Thursday, May 12, 2016
"The Big Picture" by Sean Carroll
Thanks to Dutton Books, I had the opportunity to read something a little outside my norm - a book on science & philosophy, proposing a unified theory of physics and the meaning of life. "The Big Picture: On the Origins of Life, Meaning, and the Universe Itself" came out this past Tuesday, May 10, and tackles a big subject matter in a fairly approachable way.
I don't have the background in science, philosophy, or theology to critique Sean Carroll's argument and theory on any of those terms. I'm just a lay reader who was looking to read something very different from the legal texts I'd been cramming for my finals. That mission was accomplished. What I can do here is comment on how well he communicated his theory to me, a relative layperson to science. (Most of daily interactions with science come from reading hard science fiction, for your reference.)
Carroll, a CalTech physicist and ardent atheist, has developed a theory of the world that he calls poetic naturalism. This theory takes naturalism, the idea that the laws of nature are all there is in the world (i.e. no supernatural/other realm), and adds the additional gloss that for there only being one world, there are many ways to describe it and how we choose to do so matter. That gloss is the "poetic" part. In Carroll's own words, "Poetic naturalism strikes a middle ground, accepting that values are human constructs, but denying that they are therefore illusory or meaningless...The meaning we find in life is not transcendent, but it's no less meaningful for that." To develop this theory, he provides a primer on the development of key scientific theories and thought, from basic physics with Newton and Einstein (and even further back) to modern quantum physics.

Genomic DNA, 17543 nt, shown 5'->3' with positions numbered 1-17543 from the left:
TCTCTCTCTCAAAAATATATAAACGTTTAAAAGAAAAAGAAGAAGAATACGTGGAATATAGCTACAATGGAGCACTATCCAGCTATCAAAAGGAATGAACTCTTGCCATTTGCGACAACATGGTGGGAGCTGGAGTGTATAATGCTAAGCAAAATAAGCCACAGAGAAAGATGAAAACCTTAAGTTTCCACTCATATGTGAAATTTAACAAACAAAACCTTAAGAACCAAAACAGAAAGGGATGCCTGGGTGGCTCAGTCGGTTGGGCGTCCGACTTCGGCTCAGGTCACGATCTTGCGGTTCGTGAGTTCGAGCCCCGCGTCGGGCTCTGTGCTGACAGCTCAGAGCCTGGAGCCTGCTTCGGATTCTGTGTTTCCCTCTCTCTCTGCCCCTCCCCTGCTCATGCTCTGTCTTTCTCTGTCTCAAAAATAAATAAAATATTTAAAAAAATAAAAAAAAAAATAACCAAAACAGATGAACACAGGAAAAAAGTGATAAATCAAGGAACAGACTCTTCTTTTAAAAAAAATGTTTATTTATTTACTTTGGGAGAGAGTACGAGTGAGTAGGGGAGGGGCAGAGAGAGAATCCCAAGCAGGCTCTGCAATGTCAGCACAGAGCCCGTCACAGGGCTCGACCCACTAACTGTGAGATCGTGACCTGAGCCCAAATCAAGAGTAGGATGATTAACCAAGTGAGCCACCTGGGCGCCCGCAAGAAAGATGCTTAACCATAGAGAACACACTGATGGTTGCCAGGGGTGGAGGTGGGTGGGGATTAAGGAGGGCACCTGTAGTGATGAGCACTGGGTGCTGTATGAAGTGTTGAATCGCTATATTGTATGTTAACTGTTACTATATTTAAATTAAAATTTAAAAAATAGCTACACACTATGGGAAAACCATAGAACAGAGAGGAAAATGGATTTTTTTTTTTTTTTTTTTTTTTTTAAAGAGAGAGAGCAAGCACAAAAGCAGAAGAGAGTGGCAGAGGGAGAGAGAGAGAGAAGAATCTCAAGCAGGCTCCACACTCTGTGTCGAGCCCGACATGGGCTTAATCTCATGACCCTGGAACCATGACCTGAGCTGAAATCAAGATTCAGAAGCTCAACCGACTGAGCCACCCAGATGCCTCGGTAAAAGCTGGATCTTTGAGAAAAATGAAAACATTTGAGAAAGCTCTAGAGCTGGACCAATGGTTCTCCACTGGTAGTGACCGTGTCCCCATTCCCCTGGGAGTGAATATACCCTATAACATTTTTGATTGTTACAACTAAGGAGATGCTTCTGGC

For the most part, Carroll succeeds in making his theory accessible to readers. He does a fantastic job laying out the context and scientific developments throughout history that have brought the scientific community to its present theories and understanding. I could follow along and understand his argument without needing to Google much. There were, though, a few points were he presumed a basic level of scientific understanding or agreement with scientific methods that did not seem adequately developed. For example, he tosses around the term "spacetime" in the first part of the book without adequately explaining what it means. I had some ideas from Dr. Who, but I'm guessing that's not exactly what he meant, and had to read a bit on Wikipedia before I could continue.
More broadly, Carroll's base level of inquiry seems to be primarily what is useful to a scientist attempting to understand the world around him or her. That viewpoint makes sense given his life's work, but lay readers searching for a life's meaning in a different personal context may not be wholly convinced by his theories and arguments. Nonetheless, it's an engaging read, and readers will walk away with a better understanding of physics, irrespective of their personal views on the meaning of life.
Verdict: Jury's Out - if you have a basic level of understanding of science and a general interest in philosophy informed by science, definitely check this out. If that's not the lens through which you view the world, you may still learn a good chunk about science from this book, but you're not likely to be convinced by the unifying theory.
"The Big Picture: On the Origins of Life, Meaning, and the Universe Itself" by Sean Carroll, published May 10, 2016 by Dutton Books.